Home » About the Committee » Members Blogs » Sergey Zheleznyak » Sergey Zheleznyak: “Ukrainian voters voted not so much for Zelensky, but against Poroshenko”

Sergey Zheleznyak: “Ukrainian voters voted not so much for Zelensky, but against Poroshenko”

Member of the State Duma Committee on International Affairs Sergey Zheleznyak commented on the results of the presidential elections in Ukraine.

According to the politician: “The final calculations of interest, confirming Poroshenko’s defeat and Zelensky’s victory in the presidential elections of Ukraine, no longer matter. The main conclusion regarding the elections – the Ukrainians are terribly tired of corruption, war, impoverishment, chaos, lies of the authorities in the person of Poroshenko and everything connected with it. The last five years of the failed policy of the Ukrainian authorities have created conditions under which the Ukrainian voter voted not so much for Zelensky, but against Poroshenko.

The complete loss of citizens’ trust in the outgoing leadership of Ukraine by chance and sponsors brought an inexperienced politician to power who was known mainly for his film and TV roles. At the same time, it is not even important for the voters that not a single real-life policy statement on economic, social issues and the resolution of the crisis in the Donbas has been heard from Zelensky during the entire election campaign.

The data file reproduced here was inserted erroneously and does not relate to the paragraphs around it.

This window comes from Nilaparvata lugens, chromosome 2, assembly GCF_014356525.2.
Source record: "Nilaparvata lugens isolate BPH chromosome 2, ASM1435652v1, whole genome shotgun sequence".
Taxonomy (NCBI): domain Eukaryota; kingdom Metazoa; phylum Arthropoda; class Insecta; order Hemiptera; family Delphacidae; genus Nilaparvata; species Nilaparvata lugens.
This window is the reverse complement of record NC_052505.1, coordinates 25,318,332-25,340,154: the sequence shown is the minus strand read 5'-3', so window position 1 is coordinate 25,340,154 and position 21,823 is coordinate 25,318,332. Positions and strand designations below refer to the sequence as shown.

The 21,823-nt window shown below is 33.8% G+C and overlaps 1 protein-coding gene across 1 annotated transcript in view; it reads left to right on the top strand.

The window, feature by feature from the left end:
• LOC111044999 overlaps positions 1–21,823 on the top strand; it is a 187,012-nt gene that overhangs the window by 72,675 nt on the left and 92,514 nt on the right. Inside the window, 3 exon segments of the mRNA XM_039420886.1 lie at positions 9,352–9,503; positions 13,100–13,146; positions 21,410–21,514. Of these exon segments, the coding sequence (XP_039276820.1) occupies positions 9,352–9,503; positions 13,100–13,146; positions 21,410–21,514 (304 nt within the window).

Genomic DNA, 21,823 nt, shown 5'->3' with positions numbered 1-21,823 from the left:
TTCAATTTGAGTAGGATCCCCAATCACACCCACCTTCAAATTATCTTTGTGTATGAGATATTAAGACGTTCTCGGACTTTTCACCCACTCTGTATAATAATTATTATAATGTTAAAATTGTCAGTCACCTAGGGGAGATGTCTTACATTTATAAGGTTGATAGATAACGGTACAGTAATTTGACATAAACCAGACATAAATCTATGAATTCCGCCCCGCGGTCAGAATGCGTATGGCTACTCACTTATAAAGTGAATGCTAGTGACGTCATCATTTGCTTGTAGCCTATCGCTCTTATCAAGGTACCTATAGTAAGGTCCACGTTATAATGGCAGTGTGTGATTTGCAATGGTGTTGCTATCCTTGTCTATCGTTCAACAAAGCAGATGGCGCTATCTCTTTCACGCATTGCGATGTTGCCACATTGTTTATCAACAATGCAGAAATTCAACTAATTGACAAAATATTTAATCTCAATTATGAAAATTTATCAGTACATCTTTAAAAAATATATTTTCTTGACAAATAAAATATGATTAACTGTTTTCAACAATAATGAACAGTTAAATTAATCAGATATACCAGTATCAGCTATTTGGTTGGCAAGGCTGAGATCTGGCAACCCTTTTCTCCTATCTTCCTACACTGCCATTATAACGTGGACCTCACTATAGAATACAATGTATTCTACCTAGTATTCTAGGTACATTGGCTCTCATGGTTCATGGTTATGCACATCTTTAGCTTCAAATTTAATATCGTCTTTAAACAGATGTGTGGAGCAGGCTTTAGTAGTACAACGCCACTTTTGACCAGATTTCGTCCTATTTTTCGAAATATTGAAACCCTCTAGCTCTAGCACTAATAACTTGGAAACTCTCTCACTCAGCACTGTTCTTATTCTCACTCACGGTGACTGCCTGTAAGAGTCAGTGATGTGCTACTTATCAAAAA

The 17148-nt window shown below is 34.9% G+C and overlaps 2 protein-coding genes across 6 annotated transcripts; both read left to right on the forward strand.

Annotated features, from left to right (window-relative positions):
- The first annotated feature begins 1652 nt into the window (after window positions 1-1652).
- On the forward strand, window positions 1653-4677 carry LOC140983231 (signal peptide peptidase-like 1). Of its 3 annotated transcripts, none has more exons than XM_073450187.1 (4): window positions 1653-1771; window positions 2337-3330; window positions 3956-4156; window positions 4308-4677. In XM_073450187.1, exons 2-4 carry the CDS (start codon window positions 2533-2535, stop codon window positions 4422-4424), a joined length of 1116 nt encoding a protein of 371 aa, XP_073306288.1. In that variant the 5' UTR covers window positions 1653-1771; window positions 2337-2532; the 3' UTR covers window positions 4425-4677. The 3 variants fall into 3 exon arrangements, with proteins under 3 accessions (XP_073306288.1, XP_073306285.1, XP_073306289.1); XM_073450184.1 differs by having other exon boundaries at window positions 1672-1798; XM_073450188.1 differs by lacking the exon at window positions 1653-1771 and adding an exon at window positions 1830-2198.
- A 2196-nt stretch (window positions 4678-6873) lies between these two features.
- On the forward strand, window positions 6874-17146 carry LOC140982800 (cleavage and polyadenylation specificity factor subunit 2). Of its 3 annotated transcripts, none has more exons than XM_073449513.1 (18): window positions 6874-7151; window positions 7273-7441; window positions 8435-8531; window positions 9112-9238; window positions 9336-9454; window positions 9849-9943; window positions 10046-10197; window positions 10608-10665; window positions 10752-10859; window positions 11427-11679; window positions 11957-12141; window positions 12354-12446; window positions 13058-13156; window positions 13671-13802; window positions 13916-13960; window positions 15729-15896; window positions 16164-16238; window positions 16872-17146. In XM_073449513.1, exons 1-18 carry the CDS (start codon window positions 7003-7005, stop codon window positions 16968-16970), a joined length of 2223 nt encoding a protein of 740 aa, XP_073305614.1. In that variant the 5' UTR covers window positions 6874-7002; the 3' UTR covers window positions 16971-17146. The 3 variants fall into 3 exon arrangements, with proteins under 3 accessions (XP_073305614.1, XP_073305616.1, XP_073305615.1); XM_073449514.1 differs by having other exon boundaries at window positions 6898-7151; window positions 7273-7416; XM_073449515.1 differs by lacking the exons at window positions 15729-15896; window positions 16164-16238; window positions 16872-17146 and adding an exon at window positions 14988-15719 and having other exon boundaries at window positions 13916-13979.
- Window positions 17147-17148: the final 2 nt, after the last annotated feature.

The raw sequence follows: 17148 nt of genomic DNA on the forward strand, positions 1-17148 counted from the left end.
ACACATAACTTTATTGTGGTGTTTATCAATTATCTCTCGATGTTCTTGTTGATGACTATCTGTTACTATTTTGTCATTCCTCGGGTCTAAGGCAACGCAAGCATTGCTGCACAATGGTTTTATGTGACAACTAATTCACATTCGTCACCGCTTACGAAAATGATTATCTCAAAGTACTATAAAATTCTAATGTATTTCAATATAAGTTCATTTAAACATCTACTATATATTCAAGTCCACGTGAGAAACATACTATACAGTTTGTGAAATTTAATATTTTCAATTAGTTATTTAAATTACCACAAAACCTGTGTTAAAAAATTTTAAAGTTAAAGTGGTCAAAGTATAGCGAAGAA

All the statements of Mr. Zelensky regarding his view on resolving the situation in the Donbas and in terms of further relations with Russia are still a matter of wariness. Obviously, there is no intelligible plan of action for the “independent” leader in terms of both internal and external issues. It is also clear that the anti-Russian theme is likely to remain one of the most painful for the new authorities of Ukraine.

The newly elected president of Ukraine will undoubtedly become the object of pressure from Western and Ukrainian Russophobic circles. However, if he goes on about it, it will not bring any positive changes for the citizens of Ukraine, and Zelensky will quickly lose the support of those who expect changes for the better. As far as the new head of the Ukrainian government succeeds in existing realities, act independently and correct the chaos left by the predecessor, will show the very near future, since elections are due in the fall to the Verkhovna Rada, which will either preserve or bury the current success of Zelensky.”

Comments are closed